Let me start by asking if anyone has ever said:
“This is too easy for me to understand?”
In a world of buzz words, powerpoints, spreadsheets and metrics it’s important to keep in mind that everyone finds this marketing world a little daunting or just plain confusing at times. It’s important that we all do our part to help simplify and declutter the BS that’s out there.
I know that sometimes it’s easier to put all the bullet-points on a, every column in the excel sheet or disguise normal activities with buzz words. As human beings it’s in our nature to take the path of least resistance. And unfortunately a lot of companies and agencies think:
- More data = More insights
- More bulletpoints = More thinking
- More buzzwords = More knowledge
In my experience, this is hardly ever the case. In fact, a lot of people I know would agree that this is probably a more accurate depiction of what people think:
- More data = You couldn’t be bothered to sift through the data and pull out the relevant insights that could help us
- More bulletpoints = You aren’t able to simplify what you want to say because you haven’t given it enough thought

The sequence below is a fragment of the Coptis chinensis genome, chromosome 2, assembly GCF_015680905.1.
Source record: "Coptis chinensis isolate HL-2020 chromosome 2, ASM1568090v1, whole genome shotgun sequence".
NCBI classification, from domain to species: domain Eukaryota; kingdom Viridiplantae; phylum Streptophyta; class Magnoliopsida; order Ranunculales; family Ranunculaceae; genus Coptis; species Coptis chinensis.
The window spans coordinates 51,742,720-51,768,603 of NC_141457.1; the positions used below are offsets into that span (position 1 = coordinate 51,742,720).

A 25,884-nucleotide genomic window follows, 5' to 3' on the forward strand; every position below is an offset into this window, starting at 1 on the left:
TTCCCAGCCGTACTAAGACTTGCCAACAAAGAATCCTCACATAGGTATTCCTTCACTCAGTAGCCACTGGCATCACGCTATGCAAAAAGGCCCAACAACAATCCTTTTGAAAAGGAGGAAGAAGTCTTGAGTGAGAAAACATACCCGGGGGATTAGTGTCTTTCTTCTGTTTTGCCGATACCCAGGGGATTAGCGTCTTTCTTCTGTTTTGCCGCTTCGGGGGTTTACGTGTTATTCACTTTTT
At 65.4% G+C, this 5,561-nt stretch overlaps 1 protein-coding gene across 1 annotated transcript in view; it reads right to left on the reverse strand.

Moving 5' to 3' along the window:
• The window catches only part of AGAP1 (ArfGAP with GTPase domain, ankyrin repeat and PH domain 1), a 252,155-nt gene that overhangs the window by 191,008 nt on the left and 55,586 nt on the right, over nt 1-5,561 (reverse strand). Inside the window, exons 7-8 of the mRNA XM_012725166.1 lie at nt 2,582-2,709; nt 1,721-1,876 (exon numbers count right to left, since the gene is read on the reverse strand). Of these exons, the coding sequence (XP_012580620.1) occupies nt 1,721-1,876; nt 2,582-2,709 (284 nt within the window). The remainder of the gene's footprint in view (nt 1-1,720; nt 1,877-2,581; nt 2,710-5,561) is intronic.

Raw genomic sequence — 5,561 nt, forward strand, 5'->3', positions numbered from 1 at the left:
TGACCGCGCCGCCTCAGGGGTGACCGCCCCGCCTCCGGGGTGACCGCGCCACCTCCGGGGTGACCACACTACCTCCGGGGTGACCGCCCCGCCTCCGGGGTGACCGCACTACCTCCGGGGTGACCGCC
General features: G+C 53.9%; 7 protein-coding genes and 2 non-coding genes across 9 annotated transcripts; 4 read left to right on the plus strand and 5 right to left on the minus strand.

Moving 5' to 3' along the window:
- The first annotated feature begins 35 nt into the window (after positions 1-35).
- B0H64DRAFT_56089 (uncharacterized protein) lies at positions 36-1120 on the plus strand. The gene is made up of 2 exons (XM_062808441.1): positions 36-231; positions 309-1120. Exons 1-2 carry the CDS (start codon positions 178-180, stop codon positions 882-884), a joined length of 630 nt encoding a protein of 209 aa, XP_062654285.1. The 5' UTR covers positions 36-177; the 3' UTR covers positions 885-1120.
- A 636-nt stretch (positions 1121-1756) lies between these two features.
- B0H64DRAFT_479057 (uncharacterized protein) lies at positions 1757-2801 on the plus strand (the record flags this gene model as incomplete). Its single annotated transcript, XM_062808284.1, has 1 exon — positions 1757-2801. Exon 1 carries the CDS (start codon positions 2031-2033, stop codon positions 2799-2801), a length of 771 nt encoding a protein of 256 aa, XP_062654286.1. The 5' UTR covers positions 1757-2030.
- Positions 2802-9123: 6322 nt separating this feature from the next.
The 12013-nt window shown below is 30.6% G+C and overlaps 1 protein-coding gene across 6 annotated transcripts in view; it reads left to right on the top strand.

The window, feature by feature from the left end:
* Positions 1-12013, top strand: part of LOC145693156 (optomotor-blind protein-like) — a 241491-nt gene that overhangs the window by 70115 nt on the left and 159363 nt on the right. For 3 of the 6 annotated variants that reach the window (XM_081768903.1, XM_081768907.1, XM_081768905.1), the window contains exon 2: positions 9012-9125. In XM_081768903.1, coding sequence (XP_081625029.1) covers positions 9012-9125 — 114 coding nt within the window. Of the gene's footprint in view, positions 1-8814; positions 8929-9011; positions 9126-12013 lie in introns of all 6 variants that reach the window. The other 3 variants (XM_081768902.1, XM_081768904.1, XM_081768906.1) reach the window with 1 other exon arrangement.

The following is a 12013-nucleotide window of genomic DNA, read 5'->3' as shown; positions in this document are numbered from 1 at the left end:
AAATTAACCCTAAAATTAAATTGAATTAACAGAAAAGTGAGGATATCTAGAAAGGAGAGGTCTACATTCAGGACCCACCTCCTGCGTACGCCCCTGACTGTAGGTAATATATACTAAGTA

- More buzzwords = You know what you want to say is either boring, obvious or generic so using buzzwords makes it sound fancy
Simplicity, whether it’s in the way you delegate, email, speak, write or present is not easy. It’s why I loved this quote from Einstein so much:
Sure we all know that simplicity is key, to KISS (Keep It Simple Stupid) and that if you could explain it to a kid it would be far more effective, but what people seem to overlook is the second part of that quote. The “…you don’t understand it yourself” part. That’s the key.
Dan Roam sums it up beautifully in this clip from his presentation to Google:
But the thing to keep in mind here is that having a good grasp of things and keeping messages simple takes a lot of hard work. It takes thinking time, mapping things out, jotting things down in notepads, thinking about things while you’re on the bus.
The trick is to spend time using your brain first before jumping into PowerPoint, replying to that email or putting that pitch video together.